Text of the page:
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Subject: General Tech | March 13, 2008 - 11:44 AM | Jeremy Hellstrom
If you somehow missed the interview Ryan posted yesterday, click over and read it or we will take your FPS license away. John Carmack, who is responsible for designing of the original mainstream FPS and is arguably the reason we all need to buy graphics cards spoke with Ryan about ray tracing and the future of graphics. They cover a lot of ground, and Ryan has picked up a lot of information about the future of graphics at id.
Subject: General Tech | March 12, 2008 - 05:50 PM | Jeremy Hellstrom
The Audiotrak Maya EX5 CE External 5.1 USB Surround Audio Solution seems odd at first, an external USB device built of see through plastic that can provide up to 7.1 channels of sound. It is all software controlled, which does mean there are less things to break on the device, but also makes it seem very plain. Digit Life has all the specs on this device, see if it sounds like something you could use.
Subject: General Tech | March 12, 2008 - 02:28 PM | Jeremy Hellstrom
Hulu, which has been in beta for a while, is now available to the public. Currently it only works for the USA, but even with that limit, the ability to watch streaming movies and TV over the net is rather nice; they've even got some HD content. They've made it very similar to watching TV, as you can expect commercial interruptions during your viewing. Give it a try, you may find that the service they offer is free enough for you to enjoy using it.
Subject: General Tech | March 12, 2008 - 12:25 PM | Jeremy Hellstrom
Perhaps if the developers of TimeShift had access to the suit that appears in their game, they could have had enough time to make improvements, or even go back to the beginning of the programming and redesign it completely. Gamepyre played the game, and found it to be mediocre, although certainly not bad. The problem for them lay in the time suit and how it was included, as well as some other niggling issues. It is only $30 to pick up, so perhaps the bar shouldn't be too high.
Subject: General Tech | March 12, 2008 - 12:01 PM | Jeremy Hellstrom
Over at [H]ard|OCP, they've linked to some rather disturbing news. Pacemakers are wirelessly hackable.
The only good news is it takes a team of experts and more than $30,000 worth of lab equipment a lot of effort to manage it, so there is little chance that a script-kiddy could download plans to modify a universal remote and do this themselves.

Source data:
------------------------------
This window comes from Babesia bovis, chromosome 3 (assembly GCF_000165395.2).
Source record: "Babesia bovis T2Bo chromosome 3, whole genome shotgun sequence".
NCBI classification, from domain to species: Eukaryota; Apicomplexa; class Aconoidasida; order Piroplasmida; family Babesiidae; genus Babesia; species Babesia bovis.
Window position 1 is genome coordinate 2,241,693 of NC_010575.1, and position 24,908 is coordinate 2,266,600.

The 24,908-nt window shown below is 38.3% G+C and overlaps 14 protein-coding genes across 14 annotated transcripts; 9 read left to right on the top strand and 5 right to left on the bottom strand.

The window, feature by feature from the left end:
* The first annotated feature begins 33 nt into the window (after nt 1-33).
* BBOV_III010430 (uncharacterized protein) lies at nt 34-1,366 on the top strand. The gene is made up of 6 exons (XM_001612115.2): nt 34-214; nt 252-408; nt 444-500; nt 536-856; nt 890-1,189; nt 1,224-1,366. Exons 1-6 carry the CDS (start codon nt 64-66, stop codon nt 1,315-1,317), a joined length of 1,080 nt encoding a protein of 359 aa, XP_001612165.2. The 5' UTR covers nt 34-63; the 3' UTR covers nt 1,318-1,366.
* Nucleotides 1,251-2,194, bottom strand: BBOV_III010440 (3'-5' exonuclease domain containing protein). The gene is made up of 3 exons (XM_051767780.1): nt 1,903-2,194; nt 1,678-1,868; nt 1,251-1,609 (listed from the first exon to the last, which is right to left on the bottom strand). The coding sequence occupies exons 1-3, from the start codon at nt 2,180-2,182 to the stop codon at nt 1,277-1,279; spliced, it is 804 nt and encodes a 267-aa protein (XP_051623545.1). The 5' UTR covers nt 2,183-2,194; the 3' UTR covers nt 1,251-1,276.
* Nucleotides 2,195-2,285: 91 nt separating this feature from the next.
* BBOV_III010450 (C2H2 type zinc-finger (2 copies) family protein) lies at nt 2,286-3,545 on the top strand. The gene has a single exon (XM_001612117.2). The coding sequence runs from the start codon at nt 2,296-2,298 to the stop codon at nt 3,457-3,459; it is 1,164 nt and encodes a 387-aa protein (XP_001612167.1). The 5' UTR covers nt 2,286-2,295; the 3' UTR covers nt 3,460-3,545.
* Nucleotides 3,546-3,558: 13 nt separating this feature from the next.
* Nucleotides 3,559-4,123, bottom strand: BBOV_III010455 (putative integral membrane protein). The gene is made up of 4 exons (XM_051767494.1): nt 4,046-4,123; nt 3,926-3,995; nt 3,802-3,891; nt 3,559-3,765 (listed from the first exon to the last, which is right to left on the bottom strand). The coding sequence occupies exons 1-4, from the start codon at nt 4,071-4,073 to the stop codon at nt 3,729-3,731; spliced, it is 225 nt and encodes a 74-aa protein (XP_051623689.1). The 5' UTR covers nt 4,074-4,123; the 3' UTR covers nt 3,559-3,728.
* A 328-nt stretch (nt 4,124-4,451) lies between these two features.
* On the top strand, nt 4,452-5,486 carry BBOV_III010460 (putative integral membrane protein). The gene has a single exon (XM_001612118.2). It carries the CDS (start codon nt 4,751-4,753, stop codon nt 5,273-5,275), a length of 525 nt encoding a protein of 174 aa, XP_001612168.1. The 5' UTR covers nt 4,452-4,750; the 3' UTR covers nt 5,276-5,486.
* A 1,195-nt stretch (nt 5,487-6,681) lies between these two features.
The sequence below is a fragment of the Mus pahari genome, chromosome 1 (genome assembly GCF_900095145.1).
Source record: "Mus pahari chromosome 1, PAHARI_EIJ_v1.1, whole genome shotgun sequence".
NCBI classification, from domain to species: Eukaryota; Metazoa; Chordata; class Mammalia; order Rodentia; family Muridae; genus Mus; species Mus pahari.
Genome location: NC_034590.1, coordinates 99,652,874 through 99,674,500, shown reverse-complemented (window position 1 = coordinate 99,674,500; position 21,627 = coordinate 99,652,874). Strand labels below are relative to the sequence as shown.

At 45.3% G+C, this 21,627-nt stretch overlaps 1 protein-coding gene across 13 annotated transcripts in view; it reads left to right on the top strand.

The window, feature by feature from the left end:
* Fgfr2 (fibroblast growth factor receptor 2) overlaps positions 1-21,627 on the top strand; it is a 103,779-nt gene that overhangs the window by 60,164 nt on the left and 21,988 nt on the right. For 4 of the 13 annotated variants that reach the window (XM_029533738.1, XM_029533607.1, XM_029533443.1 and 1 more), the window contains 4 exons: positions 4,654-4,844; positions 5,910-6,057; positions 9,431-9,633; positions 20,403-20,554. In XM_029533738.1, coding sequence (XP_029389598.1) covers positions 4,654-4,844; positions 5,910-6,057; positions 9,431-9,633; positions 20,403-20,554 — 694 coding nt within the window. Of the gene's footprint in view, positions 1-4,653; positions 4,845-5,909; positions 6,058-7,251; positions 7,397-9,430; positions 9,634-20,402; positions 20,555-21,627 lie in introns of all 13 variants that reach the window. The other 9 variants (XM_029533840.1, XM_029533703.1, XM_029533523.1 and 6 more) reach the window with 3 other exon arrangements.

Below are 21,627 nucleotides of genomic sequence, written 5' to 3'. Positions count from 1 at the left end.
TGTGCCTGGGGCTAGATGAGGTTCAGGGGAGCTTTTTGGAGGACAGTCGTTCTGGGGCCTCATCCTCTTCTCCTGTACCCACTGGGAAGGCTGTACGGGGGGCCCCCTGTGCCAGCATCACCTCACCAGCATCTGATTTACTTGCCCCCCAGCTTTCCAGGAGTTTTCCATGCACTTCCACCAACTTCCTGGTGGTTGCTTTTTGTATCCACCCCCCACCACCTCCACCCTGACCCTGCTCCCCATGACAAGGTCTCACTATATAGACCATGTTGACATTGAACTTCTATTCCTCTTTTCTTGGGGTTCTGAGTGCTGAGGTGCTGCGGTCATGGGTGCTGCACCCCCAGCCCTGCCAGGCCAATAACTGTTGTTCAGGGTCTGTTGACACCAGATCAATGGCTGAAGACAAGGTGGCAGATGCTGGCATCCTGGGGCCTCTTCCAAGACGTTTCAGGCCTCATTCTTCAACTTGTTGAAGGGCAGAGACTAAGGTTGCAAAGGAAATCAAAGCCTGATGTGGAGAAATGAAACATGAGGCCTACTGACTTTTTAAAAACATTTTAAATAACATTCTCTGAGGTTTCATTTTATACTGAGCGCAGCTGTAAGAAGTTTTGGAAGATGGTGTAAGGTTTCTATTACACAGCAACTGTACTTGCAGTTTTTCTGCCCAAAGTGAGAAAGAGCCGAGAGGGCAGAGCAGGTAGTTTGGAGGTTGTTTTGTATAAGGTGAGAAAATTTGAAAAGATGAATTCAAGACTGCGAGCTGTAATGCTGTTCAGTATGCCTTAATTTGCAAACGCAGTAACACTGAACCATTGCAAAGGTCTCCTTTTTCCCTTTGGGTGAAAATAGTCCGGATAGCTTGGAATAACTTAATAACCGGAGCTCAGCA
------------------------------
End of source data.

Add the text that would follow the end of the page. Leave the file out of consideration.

Subject: General Tech | March 11, 2008 - 01:38 PM | Jeremy Hellstrom
If you are Razer it is all about building a better mouse pad. The Destructor is their newest, and it has "Fractal textured surface". Find out what that is, and if it works or not, over at Hardware Zone.
"Victory lies beneath your mouse when you embrace the Razer Destructor, Razer's newest gaming mouse pad for 'leet'
Here is some more Tech News from around the web:
Subject: General Tech | March 11, 2008 - 11:59 AM | Jeremy Hellstrom
Particularly the City of Nanaimo, which has become the world's most Google-able place. With a little help from Google Earth you can take a virtual tour of the downtown and harbour, there are listings of the businesses and even some physical information about features in the city. Find out more about what was done, and how to take a tour, on Slashdot.
... and here some people were upset that Google took a picture of their cat.
Subject: General Tech | March 10, 2008 - 12:20 PM | Jeremy Hellstrom
If Tim Sweeney's statement that "Now, 60% of PCs on the market don't have a workable graphics processor at all." is true, then higher end PC gaming is indeed in an odd spot. On the other hand, high end gaming is not the be all end all of PC gaming. If Intel's integrated graphics can't handle Crysis, they can certainly manage Civilizations 4, and can probably make a good try at WoW. Intel is also not the integrated chipset to watch right now, that distinction belongs to AMD and the 7-series chipset, which can handle some newer FPS games out of the box, and has no trouble when
Subject: General Tech | March 10, 2008 - 12:05 PM | Jeremy Hellstrom
Aperture 2.0 has arrived to win back those who shudder at the memory of Aperture 1.0. Ars Technica found most of the bugs and the major complaints that they had with previous versions have been fixed in this new version. They do still have a few reservations, like some issues with metadata and Vaults. If you've got a Mac and a digital camera, check out what this software can do for you.
Subject: General Tech | March 7, 2008 - 11:00 PM | Jeremy Hellstrom